This involves a large variety of sensations and attributes which are essentially appreciated through each of the senses. These characteristics are assessed in the slice or the central cut from the middle piece.

When the cheese is opened and cut for tasting, although touch is also used on the palate as the cheese enters the mouth, through the texture of the cheese, the action of cutting it and handling it enables us to discover aspects that tell us more about the cheese.

First of all, when we insert the knife into the cheese we can see its rheological properties, i.e., how it reacts when stress is applied to it. We can see whether it is a very hard, hard, semi-hard, semi-soft, soft, runny or doughy cheese, which tells us whether it corresponds to the type of cheese we are going to taste and its level of curing.

Once the cheese has been opened, we can tell, through touch, its consistency, hardness, elasticity, friability, firmness, cohesion, deformation, tackiness or laminar structure.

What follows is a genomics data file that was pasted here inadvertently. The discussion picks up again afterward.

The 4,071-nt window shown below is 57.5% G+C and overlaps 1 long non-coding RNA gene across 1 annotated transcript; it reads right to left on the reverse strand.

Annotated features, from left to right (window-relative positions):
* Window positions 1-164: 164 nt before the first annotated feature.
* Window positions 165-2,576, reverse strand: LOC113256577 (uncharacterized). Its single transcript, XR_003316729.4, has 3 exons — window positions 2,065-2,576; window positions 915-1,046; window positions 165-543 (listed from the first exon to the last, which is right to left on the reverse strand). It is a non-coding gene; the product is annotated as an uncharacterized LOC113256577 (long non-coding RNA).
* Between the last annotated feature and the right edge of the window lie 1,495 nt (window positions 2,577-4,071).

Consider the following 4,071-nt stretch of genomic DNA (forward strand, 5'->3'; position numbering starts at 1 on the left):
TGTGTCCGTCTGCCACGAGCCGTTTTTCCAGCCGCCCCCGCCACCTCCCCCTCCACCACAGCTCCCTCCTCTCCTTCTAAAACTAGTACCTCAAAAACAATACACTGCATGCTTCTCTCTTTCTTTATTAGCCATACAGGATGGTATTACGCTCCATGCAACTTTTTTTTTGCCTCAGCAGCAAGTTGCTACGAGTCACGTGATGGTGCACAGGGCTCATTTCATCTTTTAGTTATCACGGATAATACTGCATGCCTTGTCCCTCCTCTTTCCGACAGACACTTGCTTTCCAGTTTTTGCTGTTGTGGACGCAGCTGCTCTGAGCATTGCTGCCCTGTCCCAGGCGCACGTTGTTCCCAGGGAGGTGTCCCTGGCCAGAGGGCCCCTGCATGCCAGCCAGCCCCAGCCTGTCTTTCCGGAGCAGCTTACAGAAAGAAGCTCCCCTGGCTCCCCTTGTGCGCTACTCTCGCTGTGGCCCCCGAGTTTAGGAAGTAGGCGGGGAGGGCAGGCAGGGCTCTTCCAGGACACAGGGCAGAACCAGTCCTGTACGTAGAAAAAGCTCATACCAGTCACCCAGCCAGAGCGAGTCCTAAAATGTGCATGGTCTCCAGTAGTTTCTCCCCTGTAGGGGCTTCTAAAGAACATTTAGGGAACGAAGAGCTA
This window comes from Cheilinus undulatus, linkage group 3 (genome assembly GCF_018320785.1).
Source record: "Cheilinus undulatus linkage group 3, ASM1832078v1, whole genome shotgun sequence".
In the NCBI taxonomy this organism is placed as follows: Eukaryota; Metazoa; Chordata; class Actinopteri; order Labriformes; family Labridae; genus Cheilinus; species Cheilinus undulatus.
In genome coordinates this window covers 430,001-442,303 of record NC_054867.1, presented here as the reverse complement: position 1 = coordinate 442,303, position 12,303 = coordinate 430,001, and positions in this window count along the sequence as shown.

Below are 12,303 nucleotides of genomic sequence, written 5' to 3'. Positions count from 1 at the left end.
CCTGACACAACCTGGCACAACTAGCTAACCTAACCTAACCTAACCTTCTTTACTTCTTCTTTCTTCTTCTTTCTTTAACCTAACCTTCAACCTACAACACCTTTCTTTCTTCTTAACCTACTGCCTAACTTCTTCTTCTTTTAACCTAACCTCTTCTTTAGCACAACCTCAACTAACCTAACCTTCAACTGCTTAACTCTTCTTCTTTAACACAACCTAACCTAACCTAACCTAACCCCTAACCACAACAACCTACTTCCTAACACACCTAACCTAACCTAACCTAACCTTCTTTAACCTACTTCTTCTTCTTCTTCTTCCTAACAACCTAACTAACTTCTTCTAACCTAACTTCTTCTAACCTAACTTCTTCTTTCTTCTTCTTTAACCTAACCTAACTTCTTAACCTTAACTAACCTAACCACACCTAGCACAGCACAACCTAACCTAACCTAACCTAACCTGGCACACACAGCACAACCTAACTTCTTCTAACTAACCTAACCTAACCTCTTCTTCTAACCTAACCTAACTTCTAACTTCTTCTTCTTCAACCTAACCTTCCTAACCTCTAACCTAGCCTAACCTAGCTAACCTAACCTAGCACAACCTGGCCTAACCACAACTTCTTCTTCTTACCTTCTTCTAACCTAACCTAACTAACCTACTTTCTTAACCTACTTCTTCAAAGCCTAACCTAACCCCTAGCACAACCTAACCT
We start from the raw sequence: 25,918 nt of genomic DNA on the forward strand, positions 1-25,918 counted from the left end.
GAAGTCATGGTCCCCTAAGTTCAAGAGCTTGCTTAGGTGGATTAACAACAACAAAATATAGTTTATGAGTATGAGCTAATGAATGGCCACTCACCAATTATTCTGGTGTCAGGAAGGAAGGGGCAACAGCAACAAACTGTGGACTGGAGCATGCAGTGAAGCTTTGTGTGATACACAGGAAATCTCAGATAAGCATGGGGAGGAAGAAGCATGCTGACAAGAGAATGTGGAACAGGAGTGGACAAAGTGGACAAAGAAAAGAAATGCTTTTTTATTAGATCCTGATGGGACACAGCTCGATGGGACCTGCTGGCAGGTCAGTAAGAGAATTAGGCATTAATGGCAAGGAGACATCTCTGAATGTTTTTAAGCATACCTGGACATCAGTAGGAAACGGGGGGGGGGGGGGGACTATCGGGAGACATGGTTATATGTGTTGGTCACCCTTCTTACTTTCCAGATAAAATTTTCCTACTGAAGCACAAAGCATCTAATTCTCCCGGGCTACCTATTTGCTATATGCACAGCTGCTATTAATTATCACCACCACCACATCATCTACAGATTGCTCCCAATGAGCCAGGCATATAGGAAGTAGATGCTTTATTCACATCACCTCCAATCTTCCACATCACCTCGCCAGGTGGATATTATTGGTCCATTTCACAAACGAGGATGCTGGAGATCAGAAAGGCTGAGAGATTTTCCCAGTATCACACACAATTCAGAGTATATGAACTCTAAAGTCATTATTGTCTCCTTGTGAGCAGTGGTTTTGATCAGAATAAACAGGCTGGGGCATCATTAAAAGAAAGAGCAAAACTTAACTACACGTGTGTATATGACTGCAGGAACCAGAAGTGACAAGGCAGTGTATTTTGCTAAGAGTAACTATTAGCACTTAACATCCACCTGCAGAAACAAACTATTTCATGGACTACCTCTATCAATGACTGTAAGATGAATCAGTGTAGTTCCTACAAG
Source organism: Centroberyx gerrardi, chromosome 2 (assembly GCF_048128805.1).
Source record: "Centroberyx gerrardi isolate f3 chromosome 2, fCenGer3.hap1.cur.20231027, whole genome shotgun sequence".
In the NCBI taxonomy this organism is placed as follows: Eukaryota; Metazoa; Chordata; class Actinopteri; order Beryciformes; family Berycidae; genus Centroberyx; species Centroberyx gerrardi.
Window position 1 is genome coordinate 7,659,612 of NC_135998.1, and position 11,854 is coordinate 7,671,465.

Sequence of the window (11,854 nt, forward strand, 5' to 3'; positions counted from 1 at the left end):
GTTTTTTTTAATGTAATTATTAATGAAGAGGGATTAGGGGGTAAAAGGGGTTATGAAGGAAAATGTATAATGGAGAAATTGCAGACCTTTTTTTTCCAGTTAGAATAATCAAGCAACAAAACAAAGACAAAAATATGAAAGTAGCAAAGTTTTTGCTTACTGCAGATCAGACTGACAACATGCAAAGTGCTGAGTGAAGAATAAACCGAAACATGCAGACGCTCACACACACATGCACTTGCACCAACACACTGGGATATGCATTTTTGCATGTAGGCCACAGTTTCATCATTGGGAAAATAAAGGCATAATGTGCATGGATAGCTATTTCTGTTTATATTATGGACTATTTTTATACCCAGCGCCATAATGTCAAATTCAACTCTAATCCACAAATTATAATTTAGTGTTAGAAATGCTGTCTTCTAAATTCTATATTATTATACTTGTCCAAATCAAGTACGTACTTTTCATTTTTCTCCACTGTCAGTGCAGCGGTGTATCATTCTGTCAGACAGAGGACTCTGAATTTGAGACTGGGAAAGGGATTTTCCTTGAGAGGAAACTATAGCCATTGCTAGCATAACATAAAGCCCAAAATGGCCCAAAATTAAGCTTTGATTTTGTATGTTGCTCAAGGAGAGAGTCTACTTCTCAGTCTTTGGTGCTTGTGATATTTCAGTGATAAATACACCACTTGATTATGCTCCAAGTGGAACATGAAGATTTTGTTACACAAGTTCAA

The first impression of texture and consistency experienced in the cut must be corroborated on the palate, although completed with other observations:



Holes: the size and amount of holes indicate whether the cheese has matured correctly (small, round, shiny holes in limited numbers) or on the other hand whether undesirable fermentations have been produced.


Openings and cracks indicate a failure of the cheese to bind together due to incorrect acidification, that the curd has cooled down and binds together badly or due to incorrect pressing.



Roughness: Smooth, fine, sandy, coarse (greater or less maturity)


Moisture: Dry, slightly moist, moderately moist and moist.